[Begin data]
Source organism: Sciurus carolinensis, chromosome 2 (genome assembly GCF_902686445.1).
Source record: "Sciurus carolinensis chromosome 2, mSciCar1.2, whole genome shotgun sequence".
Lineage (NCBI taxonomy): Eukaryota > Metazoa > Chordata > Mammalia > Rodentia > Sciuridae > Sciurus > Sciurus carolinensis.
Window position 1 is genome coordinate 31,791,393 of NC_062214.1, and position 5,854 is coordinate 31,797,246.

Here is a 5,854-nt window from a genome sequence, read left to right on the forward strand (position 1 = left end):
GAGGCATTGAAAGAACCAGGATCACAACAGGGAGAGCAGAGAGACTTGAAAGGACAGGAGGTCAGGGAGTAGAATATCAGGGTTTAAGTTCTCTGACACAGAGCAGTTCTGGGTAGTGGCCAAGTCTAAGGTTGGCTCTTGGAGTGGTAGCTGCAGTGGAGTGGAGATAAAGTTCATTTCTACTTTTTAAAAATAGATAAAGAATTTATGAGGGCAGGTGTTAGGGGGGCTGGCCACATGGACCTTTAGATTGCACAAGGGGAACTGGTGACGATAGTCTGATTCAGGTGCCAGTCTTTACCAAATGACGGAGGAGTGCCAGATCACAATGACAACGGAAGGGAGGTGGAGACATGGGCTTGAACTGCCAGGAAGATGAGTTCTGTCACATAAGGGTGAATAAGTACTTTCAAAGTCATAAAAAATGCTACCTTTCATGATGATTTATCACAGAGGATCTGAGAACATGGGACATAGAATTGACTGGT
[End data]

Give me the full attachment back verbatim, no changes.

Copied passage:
Source organism: Sciurus carolinensis, chromosome 2 (genome assembly GCF_902686445.1).
Source record: "Sciurus carolinensis chromosome 2, mSciCar1.2, whole genome shotgun sequence".
Lineage (NCBI taxonomy): Eukaryota > Metazoa > Chordata > Mammalia > Rodentia > Sciuridae > Sciurus > Sciurus carolinensis.
Window position 1 is genome coordinate 31,791,393 of NC_062214.1, and position 5,854 is coordinate 31,797,246.

Here is a 5,854-nt window from a genome sequence, read left to right on the forward strand (position 1 = left end):
GAGGCATTGAAAGAACCAGGATCACAACAGGGAGAGCAGAGAGACTTGAAAGGACAGGAGGTCAGGGAGTAGAATATCAGGGTTTAAGTTCTCTGACACAGAGCAGTTCTGGGTAGTGGCCAAGTCTAAGGTTGGCTCTTGGAGTGGTAGCTGCAGTGGAGTGGAGATAAAGTTCATTTCTACTTTTTAAAAATAGATAAAGAATTTATGAGGGCAGGTGTTAGGGGGGCTGGCCACATGGACCTTTAGATTGCACAAGGGGAACTGGTGACGATAGTCTGATTCAGGTGCCAGTCTTTACCAAATGACGGAGGAGTGCCAGATCACAATGACAACGGAAGGGAGGTGGAGACATGGGCTTGAACTGCCAGGAAGATGAGTTCTGTCACATAAGGGTGAATAAGTACTTTCAAAGTCATAAAAAATGCTACCTTTCATGATGATTTATCACAGAGGATCTGAGAACATGGGACATAGAATTGACTGGT